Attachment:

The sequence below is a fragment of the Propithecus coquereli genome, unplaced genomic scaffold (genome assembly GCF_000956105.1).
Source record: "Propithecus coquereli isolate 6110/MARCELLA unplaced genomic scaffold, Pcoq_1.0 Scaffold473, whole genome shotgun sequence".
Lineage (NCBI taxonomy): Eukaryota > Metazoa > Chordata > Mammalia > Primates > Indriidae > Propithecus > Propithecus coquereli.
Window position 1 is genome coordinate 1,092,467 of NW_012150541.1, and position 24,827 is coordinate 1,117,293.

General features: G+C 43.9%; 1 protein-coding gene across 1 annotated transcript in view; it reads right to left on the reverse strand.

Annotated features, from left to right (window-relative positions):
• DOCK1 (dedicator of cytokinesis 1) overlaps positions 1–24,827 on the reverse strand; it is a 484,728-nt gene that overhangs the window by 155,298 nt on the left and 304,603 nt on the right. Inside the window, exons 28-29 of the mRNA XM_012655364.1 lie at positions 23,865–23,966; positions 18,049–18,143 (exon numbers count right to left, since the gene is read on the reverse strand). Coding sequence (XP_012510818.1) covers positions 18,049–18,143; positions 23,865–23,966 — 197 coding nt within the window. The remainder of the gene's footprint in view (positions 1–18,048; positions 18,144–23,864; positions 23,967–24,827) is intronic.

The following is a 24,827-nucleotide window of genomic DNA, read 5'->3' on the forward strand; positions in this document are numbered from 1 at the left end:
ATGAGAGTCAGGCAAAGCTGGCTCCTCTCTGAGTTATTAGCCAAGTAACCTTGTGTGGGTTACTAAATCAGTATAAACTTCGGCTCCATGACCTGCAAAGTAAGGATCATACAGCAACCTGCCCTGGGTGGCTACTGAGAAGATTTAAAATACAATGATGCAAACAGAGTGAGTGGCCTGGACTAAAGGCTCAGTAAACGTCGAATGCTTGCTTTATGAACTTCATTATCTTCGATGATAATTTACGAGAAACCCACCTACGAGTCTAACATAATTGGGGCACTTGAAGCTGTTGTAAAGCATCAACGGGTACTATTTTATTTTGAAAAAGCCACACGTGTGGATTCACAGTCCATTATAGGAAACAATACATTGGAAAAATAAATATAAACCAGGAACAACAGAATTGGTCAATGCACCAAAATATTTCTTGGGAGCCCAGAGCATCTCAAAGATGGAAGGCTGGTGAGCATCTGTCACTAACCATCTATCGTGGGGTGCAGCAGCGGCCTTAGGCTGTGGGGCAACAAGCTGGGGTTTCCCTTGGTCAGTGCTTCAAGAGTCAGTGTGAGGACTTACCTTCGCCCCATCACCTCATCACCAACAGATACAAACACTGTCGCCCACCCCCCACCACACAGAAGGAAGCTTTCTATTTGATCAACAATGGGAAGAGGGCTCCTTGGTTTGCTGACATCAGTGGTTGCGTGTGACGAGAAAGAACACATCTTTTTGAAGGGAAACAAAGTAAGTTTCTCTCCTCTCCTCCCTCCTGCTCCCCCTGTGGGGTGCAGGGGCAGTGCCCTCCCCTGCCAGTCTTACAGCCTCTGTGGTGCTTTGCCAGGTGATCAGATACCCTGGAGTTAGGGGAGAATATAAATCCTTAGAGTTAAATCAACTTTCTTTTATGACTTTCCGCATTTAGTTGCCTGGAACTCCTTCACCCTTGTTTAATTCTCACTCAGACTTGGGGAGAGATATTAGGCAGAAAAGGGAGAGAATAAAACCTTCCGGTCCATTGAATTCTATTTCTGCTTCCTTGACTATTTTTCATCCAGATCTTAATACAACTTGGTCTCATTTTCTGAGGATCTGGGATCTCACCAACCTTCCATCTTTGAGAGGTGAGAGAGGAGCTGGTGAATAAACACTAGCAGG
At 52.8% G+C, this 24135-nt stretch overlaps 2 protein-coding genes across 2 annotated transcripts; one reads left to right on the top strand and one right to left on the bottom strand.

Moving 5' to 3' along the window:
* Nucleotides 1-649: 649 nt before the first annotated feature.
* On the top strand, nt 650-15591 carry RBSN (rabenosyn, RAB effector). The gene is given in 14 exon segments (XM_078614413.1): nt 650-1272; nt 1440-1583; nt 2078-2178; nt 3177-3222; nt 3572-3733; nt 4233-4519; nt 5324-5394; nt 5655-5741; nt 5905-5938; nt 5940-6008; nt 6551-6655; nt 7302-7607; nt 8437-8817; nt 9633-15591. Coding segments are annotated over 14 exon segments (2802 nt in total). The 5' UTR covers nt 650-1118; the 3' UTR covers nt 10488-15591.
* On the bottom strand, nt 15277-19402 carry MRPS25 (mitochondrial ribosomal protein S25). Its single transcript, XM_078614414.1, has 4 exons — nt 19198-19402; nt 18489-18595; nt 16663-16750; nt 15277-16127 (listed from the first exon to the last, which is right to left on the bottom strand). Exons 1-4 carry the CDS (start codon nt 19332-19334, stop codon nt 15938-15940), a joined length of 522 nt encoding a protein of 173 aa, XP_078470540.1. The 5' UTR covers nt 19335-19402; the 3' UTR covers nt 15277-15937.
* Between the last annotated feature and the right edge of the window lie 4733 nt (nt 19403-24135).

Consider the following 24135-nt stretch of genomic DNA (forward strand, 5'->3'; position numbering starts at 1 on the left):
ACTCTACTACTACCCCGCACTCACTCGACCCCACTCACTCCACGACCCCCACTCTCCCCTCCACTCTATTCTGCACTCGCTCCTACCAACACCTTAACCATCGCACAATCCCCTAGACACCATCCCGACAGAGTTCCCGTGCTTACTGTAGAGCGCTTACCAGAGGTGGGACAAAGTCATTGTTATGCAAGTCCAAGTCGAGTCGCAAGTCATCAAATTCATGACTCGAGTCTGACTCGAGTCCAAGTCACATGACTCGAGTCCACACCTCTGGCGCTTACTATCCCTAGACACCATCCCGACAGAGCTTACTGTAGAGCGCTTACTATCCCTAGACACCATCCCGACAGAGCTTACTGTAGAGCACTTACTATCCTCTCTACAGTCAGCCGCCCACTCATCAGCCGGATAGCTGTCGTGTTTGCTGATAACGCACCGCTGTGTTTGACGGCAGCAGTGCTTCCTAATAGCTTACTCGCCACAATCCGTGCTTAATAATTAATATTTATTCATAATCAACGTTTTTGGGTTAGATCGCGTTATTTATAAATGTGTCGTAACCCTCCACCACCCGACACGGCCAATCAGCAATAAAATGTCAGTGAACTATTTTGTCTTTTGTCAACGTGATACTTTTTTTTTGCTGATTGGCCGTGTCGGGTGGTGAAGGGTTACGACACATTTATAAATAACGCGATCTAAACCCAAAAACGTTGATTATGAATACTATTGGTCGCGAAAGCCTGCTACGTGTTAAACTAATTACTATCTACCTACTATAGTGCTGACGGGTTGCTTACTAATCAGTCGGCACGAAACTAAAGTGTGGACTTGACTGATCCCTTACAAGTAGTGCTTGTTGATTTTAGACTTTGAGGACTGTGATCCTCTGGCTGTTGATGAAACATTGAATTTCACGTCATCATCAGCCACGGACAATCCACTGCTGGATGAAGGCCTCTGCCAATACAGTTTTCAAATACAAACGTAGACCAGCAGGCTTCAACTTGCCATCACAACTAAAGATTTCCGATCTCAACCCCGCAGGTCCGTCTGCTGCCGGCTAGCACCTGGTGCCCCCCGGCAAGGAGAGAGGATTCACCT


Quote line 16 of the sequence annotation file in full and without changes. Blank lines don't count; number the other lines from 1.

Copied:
Consider the following 24135-nt stretch of genomic DNA (forward strand, 5'->3'; position numbering starts at 1 on the left):